Legionella are bacteria commonly found in natural water systems (e.g. rivers and lakes) and artificial water systems (e.g. storage tanks, pipe work, taps and showers). The bacteria is usually associated with large water systems such as those found in leisure facilities, hotels and hospitals and regular and stringent checks are carried out to monitor these types of water systems. In 2013, The Health and Safety Executive (HSE), revised it's Approved Code of Practice (ACOP) regarding the control of legionnaires' disease. This revision has removed the previous 300 litre water system limit, meaning that the legislation now applies to all premises with a water system and therefore residential property is included.
Under the new revision, as a landlord you need to take suitable precautions to prevent and control the risk of exposure to legionella. To identify the risks in your water system you, or a competent person who understands your water systems and any associated equipment, should establish possible exposure to legionella risks. When assessing the risk consider the following:
1. Are there possible areas where stagnant water could be present, e.g. pipes to a washing machine no longer used?
If yes, what should I do about it?
Remove the redundant pipe work
2. Is there any debris in the water system such as rust or sludge (typically a problem with old metal cisterns)?
If yes, what should I do about it?
Make sure water cisterns are covered, insulated, clean and free of debris.
3. Are there infrequently used outlets, e.g. showers or taps in 2nd bathrooms?
If yes, what can I do about it?
Periodically run taps and showers. Your tenant/s should regularly be running taps and showers and keeping them free from lime scale.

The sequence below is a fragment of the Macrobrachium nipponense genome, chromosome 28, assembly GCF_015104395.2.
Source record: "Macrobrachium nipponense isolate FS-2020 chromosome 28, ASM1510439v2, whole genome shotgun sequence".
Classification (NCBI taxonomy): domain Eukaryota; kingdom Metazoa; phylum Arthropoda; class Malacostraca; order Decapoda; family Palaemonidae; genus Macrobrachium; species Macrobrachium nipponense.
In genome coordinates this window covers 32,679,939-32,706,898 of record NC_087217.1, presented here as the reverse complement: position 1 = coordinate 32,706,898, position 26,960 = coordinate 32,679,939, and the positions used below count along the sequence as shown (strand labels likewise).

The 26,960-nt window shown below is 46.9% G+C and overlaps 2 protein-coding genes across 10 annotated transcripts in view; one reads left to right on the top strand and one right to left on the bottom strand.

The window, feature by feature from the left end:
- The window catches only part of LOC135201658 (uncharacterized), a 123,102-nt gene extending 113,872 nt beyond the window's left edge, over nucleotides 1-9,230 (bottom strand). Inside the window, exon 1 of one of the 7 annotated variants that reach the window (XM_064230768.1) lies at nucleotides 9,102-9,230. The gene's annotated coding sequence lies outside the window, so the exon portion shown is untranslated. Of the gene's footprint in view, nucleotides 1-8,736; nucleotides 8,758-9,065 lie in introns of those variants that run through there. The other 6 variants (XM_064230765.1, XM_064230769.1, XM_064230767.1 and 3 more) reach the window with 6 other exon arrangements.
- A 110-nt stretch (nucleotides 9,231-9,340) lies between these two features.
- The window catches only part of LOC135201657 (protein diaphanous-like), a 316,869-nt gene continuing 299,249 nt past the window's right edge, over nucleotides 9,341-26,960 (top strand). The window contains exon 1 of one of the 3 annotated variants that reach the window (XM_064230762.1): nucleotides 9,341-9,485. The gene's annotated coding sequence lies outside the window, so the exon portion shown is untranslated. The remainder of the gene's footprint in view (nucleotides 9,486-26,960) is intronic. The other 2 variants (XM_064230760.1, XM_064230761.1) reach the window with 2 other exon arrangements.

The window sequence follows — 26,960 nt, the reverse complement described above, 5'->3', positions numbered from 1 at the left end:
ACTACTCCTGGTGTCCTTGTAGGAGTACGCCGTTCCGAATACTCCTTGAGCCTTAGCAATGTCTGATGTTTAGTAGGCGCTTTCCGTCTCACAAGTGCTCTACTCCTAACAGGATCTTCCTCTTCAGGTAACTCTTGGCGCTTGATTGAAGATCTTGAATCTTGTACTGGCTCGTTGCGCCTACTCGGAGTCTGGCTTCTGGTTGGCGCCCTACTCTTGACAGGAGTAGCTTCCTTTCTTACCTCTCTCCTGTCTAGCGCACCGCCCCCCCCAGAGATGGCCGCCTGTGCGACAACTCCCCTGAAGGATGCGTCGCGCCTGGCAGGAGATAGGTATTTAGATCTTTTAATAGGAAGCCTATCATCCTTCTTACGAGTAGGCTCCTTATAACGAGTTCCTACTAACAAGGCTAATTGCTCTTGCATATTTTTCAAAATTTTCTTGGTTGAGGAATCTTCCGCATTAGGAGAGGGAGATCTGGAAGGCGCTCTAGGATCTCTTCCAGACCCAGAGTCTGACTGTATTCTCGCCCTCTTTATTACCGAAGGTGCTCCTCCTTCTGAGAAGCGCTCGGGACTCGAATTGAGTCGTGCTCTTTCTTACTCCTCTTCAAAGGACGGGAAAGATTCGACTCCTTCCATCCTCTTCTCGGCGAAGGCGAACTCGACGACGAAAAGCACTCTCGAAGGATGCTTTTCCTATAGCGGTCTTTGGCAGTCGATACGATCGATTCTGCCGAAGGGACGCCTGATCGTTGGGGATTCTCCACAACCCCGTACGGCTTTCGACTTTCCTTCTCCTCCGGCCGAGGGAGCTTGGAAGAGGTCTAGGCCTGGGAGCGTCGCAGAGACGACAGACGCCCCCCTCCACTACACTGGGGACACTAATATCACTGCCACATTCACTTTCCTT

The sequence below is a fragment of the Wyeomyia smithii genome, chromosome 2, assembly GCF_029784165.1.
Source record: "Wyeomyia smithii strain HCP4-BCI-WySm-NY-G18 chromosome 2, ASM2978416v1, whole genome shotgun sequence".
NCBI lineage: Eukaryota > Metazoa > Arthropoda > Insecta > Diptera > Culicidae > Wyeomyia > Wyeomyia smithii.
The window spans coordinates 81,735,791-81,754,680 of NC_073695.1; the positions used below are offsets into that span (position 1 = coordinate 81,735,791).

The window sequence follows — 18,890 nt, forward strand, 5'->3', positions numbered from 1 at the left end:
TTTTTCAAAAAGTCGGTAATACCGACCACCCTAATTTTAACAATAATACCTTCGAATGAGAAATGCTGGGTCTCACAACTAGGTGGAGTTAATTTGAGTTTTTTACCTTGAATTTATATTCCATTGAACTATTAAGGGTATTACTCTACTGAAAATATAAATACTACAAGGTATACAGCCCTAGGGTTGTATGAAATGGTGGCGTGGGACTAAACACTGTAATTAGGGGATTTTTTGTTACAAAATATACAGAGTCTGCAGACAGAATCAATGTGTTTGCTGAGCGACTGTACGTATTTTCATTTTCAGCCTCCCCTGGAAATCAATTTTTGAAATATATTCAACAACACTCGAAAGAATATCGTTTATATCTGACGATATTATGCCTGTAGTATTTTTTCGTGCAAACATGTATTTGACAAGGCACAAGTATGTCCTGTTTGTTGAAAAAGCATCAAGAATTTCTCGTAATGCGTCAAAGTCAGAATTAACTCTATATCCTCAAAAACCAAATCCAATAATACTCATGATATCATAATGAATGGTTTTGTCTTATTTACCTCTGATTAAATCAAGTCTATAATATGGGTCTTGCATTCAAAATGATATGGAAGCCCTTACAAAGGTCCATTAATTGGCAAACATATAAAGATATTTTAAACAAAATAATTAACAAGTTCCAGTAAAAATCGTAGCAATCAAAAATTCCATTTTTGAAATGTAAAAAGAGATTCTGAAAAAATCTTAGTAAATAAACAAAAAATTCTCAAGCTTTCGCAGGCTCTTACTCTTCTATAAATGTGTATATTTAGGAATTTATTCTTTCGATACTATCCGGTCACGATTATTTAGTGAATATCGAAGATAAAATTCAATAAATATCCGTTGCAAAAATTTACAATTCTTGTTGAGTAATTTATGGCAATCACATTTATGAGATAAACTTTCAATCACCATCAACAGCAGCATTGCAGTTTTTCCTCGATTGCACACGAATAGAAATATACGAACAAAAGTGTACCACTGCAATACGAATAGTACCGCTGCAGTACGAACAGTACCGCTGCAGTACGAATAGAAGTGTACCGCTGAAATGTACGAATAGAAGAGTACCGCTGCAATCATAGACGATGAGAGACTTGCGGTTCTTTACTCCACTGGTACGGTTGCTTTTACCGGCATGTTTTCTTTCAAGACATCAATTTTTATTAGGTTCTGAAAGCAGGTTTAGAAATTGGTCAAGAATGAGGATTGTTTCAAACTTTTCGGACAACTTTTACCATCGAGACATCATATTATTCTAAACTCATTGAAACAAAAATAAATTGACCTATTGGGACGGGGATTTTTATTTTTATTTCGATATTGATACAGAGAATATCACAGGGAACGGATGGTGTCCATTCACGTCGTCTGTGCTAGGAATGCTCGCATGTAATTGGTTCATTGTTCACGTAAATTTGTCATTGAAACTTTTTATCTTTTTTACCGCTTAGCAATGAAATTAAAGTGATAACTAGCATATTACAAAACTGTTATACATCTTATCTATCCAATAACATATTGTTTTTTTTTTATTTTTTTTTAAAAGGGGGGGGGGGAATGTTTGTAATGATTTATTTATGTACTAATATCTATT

It is important keep a record of the findings of any assessment and any associated works. It is also important to review the assessment periodically in case anything changes in your system. If you are unsure of the risks or cannot be sure that your water system is not contaminated with Legionella, you should seek advice from a professional.
More information can be found in the following HSE publications
Legionnaires disease - The control of legionella bacteria in water systems -www.hse.gov.uk/pubns/priced/l8.pdf
Legionnaires disease - A brief guide for dutyholders - www.hse.gov.uk/pubns/indg458.pdf
from 1 October 2015, to have:
By law at least one smoke alarm must be installed on every storey of a rental property which is used as living accommodation, can be battery only or interlinked wired with battery back up. So in a 2 storey house a landlord may fit one smoke alarm in the hall and a second smoke alarm on the first floor landing.
The smoke detectors should be cleaned and tested before every new tenancy with batteries being replaced as required , if a tenancy is longer than one year then the smoke detectors should be checked annually.*
*Landlords offering a property to three or more persons who are not all immediate family members should seek advice from their Local Authority Environmental Health Department who will advise of the more stringent fire safety equipment required in these cases.
By law a carbon monoxide alarm in any room used as living accommodation where solid fuel is used.
After that, the landlord must make sure the alarms are in working order at the start of each new tenancy.
Who is responsible for checking the required alarms are in working order?
The regulations, will require landlords to ensure alarms are installed in their properties with effect from 1 October 2015. After that the landlord (or someone acting on behalf of the landlord) must ensure all alarms are in working order at the start of each new tenancy.